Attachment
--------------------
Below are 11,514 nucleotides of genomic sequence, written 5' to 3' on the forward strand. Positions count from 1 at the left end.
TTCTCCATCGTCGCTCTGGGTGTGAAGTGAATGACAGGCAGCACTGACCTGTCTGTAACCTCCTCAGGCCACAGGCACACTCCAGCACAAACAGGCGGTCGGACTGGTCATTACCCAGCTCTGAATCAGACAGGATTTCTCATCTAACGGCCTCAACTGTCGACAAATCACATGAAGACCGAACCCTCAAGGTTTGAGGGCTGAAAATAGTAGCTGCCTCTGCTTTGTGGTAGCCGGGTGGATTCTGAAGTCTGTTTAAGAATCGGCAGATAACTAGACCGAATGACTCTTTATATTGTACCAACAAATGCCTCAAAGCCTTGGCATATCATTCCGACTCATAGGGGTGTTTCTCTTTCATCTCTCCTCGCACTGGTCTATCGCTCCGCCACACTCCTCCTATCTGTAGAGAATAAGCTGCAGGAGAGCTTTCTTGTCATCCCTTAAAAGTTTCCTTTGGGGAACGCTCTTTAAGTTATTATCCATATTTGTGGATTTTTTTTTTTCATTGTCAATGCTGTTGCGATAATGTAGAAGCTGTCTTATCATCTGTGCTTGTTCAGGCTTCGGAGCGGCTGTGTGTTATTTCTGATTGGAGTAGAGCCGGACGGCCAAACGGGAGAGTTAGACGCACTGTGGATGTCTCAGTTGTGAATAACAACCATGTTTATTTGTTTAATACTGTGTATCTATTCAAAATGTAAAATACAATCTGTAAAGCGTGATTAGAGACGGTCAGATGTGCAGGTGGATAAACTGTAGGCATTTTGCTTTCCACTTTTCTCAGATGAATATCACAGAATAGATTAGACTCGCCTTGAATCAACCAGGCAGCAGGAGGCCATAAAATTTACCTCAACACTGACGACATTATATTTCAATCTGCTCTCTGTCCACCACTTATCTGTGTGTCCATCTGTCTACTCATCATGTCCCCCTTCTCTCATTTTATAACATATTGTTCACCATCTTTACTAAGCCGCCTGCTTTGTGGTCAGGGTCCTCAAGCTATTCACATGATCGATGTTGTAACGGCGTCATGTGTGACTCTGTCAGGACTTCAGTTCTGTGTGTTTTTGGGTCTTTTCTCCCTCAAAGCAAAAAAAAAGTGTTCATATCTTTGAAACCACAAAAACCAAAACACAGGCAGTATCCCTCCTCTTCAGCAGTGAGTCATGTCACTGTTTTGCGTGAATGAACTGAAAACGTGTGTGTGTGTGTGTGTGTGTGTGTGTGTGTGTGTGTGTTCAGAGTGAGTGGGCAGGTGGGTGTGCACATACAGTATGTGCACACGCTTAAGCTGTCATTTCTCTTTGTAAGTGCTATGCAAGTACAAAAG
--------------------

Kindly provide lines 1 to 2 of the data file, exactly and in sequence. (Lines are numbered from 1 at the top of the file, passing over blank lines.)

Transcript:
Below are 11,514 nucleotides of genomic sequence, written 5' to 3' on the forward strand. Positions count from 1 at the left end.
TTCTCCATCGTCGCTCTGGGTGTGAAGTGAATGACAGGCAGCACTGACCTGTCTGTAACCTCCTCAGGCCACAGGCACACTCCAGCACAAACAGGCGGTCGGACTGGTCATTACCCAGCTCTGAATCAGACAGGATTTCTCATCTAACGGCCTCAACTGTCGACAAATCACATGAAGACCGAACCCTCAAGGTTTGAGGGCTGAAAATAGTAGCTGCCTCTGCTTTGTGGTAGCCGGGTGGATTCTGAAGTCTGTTTAAGAATCGGCAGATAACTAGACCGAATGACTCTTTATATTGTACCAACAAATGCCTCAAAGCCTTGGCATATCATTCCGACTCATAGGGGTGTTTCTCTTTCATCTCTCCTCGCACTGGTCTATCGCTCCGCCACACTCCTCCTATCTGTAGAGAATAAGCTGCAGGAGAGCTTTCTTGTCATCCCTTAAAAGTTTCCTTTGGGGAACGCTCTTTAAGTTATTATCCATATTTGTGGATTTTTTTTTTTCATTGTCAATGCTGTTGCGATAATGTAGAAGCTGTCTTATCATCTGTGCTTGTTCAGGCTTCGGAGCGGCTGTGTGTTATTTCTGATTGGAGTAGAGCCGGACGGCCAAACGGGAGAGTTAGACGCACTGTGGATGTCTCAGTTGTGAATAACAACCATGTTTATTTGTTTAATACTGTGTATCTATTCAAAATGTAAAATACAATCTGTAAAGCGTGATTAGAGACGGTCAGATGTGCAGGTGGATAAACTGTAGGCATTTTGCTTTCCACTTTTCTCAGATGAATATCACAGAATAGATTAGACTCGCCTTGAATCAACCAGGCAGCAGGAGGCCATAAAATTTACCTCAACACTGACGACATTATATTTCAATCTGCTCTCTGTCCACCACTTATCTGTGTGTCCATCTGTCTACTCATCATGTCCCCCTTCTCTCATTTTATAACATATTGTTCACCATCTTTACTAAGCCGCCTGCTTTGTGGTCAGGGTCCTCAAGCTATTCACATGATCGATGTTGTAACGGCGTCATGTGTGACTCTGTCAGGACTTCAGTTCTGTGTGTTTTTGGGTCTTTTCTCCCTCAAAGCAAAAAAAAAGTGTTCATATCTTTGAAACCACAAAAACCAAAACACAGGCAGTATCCCTCCTCTTCAGCAGTGAGTCATGTCACTGTTTTGCGTGAATGAACTGAAAACGTGTGTGTGTGTGTGTGTGTGTGTGTGTGTGTGTGTGTGTTCAGAGTGAGTGGGCAGGTGGGTGTGCACATACAGTATGTGCACACGCTTAAGCTGTCATTTCTCTTTGTAAGTGCTATGCAAGTACAAAAG